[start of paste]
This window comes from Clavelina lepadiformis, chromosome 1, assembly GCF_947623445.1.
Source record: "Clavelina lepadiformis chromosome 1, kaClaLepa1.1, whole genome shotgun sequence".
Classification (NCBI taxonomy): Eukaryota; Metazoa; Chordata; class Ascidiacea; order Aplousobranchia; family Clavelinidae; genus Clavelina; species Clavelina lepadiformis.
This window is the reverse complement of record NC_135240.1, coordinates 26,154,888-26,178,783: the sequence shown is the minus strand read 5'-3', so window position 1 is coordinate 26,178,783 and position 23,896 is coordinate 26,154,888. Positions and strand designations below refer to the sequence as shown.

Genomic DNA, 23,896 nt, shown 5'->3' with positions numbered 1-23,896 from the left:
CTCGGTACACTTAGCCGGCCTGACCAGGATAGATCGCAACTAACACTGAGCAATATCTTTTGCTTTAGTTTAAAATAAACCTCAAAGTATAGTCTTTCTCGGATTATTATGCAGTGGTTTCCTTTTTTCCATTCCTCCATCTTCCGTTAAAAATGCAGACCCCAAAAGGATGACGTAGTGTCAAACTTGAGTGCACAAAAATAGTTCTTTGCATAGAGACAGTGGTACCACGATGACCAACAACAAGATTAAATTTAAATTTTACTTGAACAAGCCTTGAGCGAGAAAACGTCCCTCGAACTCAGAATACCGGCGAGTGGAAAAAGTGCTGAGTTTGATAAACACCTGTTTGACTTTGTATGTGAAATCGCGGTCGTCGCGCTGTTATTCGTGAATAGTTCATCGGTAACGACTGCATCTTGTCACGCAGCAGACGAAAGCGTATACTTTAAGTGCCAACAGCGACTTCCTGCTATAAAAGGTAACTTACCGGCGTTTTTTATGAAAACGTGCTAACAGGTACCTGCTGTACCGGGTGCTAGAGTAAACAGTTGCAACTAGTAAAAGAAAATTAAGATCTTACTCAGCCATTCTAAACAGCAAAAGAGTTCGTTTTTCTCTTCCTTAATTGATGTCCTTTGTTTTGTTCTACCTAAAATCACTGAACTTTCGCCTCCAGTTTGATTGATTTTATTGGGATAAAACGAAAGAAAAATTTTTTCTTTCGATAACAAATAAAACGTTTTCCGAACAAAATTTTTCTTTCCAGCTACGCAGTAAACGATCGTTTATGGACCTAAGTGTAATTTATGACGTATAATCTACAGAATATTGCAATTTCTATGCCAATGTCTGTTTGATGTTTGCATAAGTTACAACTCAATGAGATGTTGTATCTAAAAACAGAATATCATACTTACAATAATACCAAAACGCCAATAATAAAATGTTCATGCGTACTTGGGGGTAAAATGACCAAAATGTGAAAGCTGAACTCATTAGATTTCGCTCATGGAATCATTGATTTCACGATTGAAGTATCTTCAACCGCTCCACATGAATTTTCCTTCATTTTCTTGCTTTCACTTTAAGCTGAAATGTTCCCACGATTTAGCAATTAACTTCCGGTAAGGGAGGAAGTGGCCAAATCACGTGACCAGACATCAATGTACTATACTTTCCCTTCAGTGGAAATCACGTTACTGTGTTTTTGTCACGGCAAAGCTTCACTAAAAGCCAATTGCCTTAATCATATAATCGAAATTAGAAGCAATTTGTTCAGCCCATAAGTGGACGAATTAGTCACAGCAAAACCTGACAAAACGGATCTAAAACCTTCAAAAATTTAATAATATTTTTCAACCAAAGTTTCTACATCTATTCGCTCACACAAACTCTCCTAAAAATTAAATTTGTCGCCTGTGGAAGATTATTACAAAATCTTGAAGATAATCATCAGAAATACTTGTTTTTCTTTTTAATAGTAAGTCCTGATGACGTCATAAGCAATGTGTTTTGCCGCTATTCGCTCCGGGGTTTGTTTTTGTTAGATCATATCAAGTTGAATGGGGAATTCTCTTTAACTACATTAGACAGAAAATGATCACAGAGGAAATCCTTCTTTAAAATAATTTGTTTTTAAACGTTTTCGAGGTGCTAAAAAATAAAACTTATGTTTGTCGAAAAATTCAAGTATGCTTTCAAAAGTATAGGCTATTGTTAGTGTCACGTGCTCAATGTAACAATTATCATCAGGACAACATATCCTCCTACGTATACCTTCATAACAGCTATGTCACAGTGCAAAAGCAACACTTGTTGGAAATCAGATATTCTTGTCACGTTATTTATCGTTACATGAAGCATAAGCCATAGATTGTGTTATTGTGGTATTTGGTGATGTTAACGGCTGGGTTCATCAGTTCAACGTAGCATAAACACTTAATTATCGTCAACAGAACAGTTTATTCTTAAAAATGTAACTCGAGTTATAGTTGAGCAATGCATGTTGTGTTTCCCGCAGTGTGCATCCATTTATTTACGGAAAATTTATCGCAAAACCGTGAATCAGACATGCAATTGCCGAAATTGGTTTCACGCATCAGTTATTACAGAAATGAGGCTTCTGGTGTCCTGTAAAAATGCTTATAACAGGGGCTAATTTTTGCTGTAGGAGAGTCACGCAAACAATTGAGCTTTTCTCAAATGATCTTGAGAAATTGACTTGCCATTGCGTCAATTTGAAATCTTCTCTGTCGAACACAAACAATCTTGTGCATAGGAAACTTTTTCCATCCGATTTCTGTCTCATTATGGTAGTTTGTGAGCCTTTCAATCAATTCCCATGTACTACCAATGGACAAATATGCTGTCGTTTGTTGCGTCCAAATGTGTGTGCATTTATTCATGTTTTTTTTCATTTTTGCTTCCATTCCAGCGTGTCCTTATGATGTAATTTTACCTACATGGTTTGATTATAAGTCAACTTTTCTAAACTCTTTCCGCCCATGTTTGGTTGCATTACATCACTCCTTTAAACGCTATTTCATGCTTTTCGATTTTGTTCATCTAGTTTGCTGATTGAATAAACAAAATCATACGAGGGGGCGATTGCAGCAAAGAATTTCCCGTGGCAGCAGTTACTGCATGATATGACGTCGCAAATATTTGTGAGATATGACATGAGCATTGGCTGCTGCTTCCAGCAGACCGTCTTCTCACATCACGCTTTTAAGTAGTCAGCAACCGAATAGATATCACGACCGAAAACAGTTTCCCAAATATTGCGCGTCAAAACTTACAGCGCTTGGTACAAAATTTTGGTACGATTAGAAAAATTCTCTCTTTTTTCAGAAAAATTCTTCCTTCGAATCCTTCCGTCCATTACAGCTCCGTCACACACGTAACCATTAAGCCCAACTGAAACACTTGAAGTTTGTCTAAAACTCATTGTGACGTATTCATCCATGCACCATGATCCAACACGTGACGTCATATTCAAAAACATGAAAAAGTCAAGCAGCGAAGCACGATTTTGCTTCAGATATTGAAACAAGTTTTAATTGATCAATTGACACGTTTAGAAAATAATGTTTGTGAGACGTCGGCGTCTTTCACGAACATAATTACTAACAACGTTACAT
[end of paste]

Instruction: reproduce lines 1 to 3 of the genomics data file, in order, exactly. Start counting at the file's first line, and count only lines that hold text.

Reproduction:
This window comes from Clavelina lepadiformis, chromosome 1, assembly GCF_947623445.1.
Source record: "Clavelina lepadiformis chromosome 1, kaClaLepa1.1, whole genome shotgun sequence".
Classification (NCBI taxonomy): Eukaryota; Metazoa; Chordata; class Ascidiacea; order Aplousobranchia; family Clavelinidae; genus Clavelina; species Clavelina lepadiformis.